Companions in Zealous Research

Blogging has been light of late because I was in the Houston area for the weekend, at the annual meeting of Sigma Xi, the scientific research honor society (think Phi Beta Kappa, but for science nerds). Every chapter is required to send a representative to the annual meeting at least once every three years, and as I'm the current president of the Union chapter, I got to go this year.

In a lot of ways, the meeting was more Boskone than DAMOP, and I'm not just saying that because there were little ribbons for everybody's badges. This is an obvious consequence of the fact that it was mostly a business meeting with a small research conference attached, rather than a scientific conference with a few business meeting activities that take place when most of the attendees are having dinner. It had a lot of the same vibe as parts of an SF convention-- many of the people there clearly had a deep emotional investment in the operation of the organization, and were there primarily for that aspect of things.

This was, alas, less than completely enthralling for those of us who don't have a similar emotional investment in the whole business. As is the case with most con-running discussions, to be honest-- they're sort of fascinating in an anthropological sort of way, but not interesting enough for me to want to go to the Worldcon business meeting. Because, you know, I won't shed a single tear if I never hear another request for a ruling from the parliamentarian.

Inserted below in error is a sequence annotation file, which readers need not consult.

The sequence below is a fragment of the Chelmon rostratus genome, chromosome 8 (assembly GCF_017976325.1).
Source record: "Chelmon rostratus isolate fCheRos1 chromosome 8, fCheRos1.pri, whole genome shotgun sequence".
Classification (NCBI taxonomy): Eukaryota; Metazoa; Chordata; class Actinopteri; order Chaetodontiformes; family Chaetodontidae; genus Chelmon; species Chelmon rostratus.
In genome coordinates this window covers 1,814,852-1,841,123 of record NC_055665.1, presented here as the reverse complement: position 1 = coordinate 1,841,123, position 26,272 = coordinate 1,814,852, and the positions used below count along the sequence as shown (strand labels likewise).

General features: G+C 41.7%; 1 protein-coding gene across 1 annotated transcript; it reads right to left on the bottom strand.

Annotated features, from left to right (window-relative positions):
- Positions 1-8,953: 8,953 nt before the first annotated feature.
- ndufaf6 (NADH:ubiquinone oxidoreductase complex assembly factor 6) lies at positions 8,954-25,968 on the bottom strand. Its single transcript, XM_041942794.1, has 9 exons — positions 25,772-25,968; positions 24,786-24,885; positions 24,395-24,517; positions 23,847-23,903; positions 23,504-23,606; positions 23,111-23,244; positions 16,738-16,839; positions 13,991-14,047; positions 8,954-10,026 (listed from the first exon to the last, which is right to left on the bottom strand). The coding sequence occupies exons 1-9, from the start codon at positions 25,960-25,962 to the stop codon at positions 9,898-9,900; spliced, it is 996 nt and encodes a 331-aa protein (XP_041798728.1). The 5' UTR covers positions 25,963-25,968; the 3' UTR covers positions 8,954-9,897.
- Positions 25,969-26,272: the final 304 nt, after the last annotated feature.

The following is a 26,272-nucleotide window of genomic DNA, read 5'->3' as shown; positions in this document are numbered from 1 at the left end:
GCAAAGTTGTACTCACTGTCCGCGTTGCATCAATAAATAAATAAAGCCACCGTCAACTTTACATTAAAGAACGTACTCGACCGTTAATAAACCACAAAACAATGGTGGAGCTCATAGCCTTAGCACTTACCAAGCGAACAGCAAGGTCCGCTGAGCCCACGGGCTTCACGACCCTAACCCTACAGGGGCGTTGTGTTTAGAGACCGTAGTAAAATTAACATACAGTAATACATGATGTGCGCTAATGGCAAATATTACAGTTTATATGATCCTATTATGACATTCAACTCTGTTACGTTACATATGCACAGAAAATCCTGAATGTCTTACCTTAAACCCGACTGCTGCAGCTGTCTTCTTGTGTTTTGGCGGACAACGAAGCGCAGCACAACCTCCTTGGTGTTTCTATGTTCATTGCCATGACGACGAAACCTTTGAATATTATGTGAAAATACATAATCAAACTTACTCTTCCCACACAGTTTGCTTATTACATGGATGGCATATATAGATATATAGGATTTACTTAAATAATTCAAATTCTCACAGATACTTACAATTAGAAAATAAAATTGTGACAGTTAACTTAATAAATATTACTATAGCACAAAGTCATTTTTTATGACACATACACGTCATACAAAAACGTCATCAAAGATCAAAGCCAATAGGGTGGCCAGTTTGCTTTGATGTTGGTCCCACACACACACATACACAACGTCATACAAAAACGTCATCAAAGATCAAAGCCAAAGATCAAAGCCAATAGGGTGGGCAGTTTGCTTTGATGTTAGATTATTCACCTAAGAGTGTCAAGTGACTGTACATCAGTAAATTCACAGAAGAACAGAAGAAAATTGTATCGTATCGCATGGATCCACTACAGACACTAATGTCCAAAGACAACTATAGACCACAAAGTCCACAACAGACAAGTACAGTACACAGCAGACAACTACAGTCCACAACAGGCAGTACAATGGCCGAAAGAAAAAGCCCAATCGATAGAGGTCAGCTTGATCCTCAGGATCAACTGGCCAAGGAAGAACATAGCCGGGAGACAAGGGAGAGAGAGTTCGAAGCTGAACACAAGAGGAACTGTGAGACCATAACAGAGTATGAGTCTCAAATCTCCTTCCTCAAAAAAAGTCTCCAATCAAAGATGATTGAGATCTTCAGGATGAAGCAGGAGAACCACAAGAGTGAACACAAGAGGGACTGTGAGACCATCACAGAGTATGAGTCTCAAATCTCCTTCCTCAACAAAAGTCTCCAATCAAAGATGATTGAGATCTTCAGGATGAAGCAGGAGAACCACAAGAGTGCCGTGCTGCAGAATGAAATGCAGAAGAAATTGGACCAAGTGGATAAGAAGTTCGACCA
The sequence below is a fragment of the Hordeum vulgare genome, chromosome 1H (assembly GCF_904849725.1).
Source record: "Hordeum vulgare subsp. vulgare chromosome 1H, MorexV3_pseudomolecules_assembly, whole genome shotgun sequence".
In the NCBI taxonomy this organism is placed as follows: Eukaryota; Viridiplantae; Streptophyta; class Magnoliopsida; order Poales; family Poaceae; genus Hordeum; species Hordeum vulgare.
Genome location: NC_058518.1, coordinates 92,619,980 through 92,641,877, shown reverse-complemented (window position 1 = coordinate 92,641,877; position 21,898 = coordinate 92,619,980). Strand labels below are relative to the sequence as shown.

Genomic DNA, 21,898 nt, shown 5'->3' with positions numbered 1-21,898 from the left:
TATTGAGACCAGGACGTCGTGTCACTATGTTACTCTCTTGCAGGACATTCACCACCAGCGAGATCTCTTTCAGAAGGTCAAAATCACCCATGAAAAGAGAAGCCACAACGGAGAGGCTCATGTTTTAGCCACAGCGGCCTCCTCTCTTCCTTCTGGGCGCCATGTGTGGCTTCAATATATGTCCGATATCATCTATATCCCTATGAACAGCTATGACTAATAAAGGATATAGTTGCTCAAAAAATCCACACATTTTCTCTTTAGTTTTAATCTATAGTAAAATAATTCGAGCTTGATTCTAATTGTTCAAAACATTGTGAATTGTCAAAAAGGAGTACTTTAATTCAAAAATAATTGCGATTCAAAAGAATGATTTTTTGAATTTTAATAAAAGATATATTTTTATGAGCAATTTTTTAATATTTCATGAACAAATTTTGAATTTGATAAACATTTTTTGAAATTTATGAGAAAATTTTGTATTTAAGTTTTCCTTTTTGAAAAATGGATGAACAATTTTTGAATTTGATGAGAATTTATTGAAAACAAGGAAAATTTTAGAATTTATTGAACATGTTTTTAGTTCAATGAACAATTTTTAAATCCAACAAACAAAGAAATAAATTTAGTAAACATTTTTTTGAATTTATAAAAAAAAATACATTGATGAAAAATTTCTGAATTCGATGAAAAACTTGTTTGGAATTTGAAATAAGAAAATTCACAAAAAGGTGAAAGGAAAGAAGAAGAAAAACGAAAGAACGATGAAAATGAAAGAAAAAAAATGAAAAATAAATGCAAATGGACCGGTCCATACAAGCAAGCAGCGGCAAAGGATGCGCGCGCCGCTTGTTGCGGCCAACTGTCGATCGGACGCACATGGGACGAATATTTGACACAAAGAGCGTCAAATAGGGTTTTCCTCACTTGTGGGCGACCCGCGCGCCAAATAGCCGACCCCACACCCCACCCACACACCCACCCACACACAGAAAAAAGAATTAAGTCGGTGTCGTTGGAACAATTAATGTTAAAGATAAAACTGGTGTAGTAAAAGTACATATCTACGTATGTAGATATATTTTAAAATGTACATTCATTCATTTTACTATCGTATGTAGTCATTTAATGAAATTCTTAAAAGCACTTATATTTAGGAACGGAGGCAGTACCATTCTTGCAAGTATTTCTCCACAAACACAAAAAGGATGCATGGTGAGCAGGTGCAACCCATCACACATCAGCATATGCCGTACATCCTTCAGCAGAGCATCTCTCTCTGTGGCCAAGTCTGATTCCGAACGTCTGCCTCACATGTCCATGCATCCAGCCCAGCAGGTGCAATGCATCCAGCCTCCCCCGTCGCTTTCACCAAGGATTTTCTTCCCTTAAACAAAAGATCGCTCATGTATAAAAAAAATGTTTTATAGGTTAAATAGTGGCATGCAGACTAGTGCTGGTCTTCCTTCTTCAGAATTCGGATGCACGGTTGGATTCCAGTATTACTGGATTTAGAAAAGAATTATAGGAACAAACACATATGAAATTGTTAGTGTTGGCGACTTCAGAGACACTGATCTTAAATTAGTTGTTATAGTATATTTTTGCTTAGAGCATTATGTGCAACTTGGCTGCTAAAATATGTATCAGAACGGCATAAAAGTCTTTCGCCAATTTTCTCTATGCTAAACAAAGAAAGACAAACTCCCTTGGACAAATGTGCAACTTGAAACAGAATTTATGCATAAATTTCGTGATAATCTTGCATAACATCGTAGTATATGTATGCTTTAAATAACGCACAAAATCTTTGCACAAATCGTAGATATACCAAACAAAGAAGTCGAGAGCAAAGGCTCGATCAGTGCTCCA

I did have a few very enjoyable conversations with students who were there for the student poster competition. In the small world file, one of these students was from Davidson College, and knows Greta Munger a little, and another was working with the same research group at Ohio State that one of our distinguished recent alumni was with (he graduated a year or so ago).

The real highlight, though, was getting to talk to Adam Savage and Jamie Hyneman from Mythbusters. They were inducted as honorary lifetime members of Sigma Xi, and were great sports about posing for hundreds of pictures, signing lots of autographs, and chatting amiably with random idiots. For the record, they're pretty much exactly the way they seem on tv-- Savage is more excitable, and tells lots of True Lab Stories, Hyneman is more reserved and serious. As Savage pointed out, this makes their lives much easier-- when people come up to them and want pictures taken, they're not expecting them to be playing characters. (Which makes me think that Stephen Colbert's experience of the autograph-seeking public must be a very strange thing indeed...)

Anyway, all in all, it wasn't a bad time. The business meeting parts weren't remotely worth flying halfway across the country for, but the posters were pretty good, and the banquet was a good deal of fun. I also got to visit with an uncle who lives in Houston, who I haven't seen in a few years, so that was a nice bonus. I'll be perfectly happy to let someone else make the trip the next time we need to send a delegate, though.

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Hope they showed you a good time. It's a fabulous place, it just doesn't look it unless people are cluing you in about the city and its joys. Or your the exploratory sort on your own anyways.


I'm glad that you found parts of our meeting enjoyable, and I encourage you to share your perspective with Joe Whittaker (our president elect, who is heading up the committee for next year's meeting.

We have heard from a lot of folks in Sigma Xi over the past few years that they would like a lot more science and a lot less business. We need comments and suggestions from folks like you to improve the process.

We've been talking a lot more about "companions in zealous research" and the importance of the students' research presentations as a key opportunity to enliven our meeting.

By Andrew Velkey (not verified) on 17 Nov 2009 #permalink